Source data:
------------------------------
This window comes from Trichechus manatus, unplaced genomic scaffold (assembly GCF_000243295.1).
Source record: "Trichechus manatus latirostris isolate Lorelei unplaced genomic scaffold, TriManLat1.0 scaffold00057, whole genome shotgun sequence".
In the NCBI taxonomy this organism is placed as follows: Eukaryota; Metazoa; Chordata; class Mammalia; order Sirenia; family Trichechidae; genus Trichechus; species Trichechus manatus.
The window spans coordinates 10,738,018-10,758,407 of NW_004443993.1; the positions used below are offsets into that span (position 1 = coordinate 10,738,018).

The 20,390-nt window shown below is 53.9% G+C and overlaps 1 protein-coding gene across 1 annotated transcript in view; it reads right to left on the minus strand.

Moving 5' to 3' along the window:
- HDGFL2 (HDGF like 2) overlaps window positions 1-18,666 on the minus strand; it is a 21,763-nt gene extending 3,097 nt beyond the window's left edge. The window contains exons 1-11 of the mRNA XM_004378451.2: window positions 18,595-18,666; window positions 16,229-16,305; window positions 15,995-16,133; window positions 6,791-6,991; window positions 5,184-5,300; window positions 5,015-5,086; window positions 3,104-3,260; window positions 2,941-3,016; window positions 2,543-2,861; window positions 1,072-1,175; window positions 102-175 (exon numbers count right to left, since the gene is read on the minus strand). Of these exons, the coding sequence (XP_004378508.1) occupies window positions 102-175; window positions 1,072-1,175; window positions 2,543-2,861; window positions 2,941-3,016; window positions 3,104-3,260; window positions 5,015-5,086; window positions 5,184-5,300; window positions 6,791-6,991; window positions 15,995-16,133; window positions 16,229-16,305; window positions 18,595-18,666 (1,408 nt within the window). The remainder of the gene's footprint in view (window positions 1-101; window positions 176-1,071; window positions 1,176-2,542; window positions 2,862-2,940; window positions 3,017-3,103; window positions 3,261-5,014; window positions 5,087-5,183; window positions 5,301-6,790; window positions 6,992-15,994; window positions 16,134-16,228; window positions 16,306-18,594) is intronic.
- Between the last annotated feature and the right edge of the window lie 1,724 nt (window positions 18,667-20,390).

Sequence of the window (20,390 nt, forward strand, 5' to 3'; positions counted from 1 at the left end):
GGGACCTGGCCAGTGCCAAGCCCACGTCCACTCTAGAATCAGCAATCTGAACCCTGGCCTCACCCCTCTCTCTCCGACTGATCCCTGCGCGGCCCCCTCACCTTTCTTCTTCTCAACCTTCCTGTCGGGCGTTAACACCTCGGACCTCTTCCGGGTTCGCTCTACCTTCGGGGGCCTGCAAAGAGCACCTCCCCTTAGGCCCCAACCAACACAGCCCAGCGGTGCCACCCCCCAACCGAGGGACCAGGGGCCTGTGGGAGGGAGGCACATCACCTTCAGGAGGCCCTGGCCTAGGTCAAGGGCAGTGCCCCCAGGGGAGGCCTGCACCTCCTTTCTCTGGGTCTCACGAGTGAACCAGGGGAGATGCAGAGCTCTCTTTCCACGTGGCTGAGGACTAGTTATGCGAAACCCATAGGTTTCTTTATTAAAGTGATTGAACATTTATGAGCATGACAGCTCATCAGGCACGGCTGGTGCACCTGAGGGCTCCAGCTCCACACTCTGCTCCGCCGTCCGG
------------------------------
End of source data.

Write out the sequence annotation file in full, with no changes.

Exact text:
This window comes from Trichechus manatus, unplaced genomic scaffold (assembly GCF_000243295.1).
Source record: "Trichechus manatus latirostris isolate Lorelei unplaced genomic scaffold, TriManLat1.0 scaffold00057, whole genome shotgun sequence".
In the NCBI taxonomy this organism is placed as follows: Eukaryota; Metazoa; Chordata; class Mammalia; order Sirenia; family Trichechidae; genus Trichechus; species Trichechus manatus.
The window spans coordinates 10,738,018-10,758,407 of NW_004443993.1; the positions used below are offsets into that span (position 1 = coordinate 10,738,018).

The 20,390-nt window shown below is 53.9% G+C and overlaps 1 protein-coding gene across 1 annotated transcript in view; it reads right to left on the minus strand.

Moving 5' to 3' along the window:
- HDGFL2 (HDGF like 2) overlaps window positions 1-18,666 on the minus strand; it is a 21,763-nt gene extending 3,097 nt beyond the window's left edge. The window contains exons 1-11 of the mRNA XM_004378451.2: window positions 18,595-18,666; window positions 16,229-16,305; window positions 15,995-16,133; window positions 6,791-6,991; window positions 5,184-5,300; window positions 5,015-5,086; window positions 3,104-3,260; window positions 2,941-3,016; window positions 2,543-2,861; window positions 1,072-1,175; window positions 102-175 (exon numbers count right to left, since the gene is read on the minus strand). Of these exons, the coding sequence (XP_004378508.1) occupies window positions 102-175; window positions 1,072-1,175; window positions 2,543-2,861; window positions 2,941-3,016; window positions 3,104-3,260; window positions 5,015-5,086; window positions 5,184-5,300; window positions 6,791-6,991; window positions 15,995-16,133; window positions 16,229-16,305; window positions 18,595-18,666 (1,408 nt within the window). The remainder of the gene's footprint in view (window positions 1-101; window positions 176-1,071; window positions 1,176-2,542; window positions 2,862-2,940; window positions 3,017-3,103; window positions 3,261-5,014; window positions 5,087-5,183; window positions 5,301-6,790; window positions 6,992-15,994; window positions 16,134-16,228; window positions 16,306-18,594) is intronic.
- Between the last annotated feature and the right edge of the window lie 1,724 nt (window positions 18,667-20,390).

Sequence of the window (20,390 nt, forward strand, 5' to 3'; positions counted from 1 at the left end):
GGGACCTGGCCAGTGCCAAGCCCACGTCCACTCTAGAATCAGCAATCTGAACCCTGGCCTCACCCCTCTCTCTCCGACTGATCCCTGCGCGGCCCCCTCACCTTTCTTCTTCTCAACCTTCCTGTCGGGCGTTAACACCTCGGACCTCTTCCGGGTTCGCTCTACCTTCGGGGGCCTGCAAAGAGCACCTCCCCTTAGGCCCCAACCAACACAGCCCAGCGGTGCCACCCCCCAACCGAGGGACCAGGGGCCTGTGGGAGGGAGGCACATCACCTTCAGGAGGCCCTGGCCTAGGTCAAGGGCAGTGCCCCCAGGGGAGGCCTGCACCTCCTTTCTCTGGGTCTCACGAGTGAACCAGGGGAGATGCAGAGCTCTCTTTCCACGTGGCTGAGGACTAGTTATGCGAAACCCATAGGTTTCTTTATTAAAGTGATTGAACATTTATGAGCATGACAGCTCATCAGGCACGGCTGGTGCACCTGAGGGCTCCAGCTCCACACTCTGCTCCGCCGTCCGG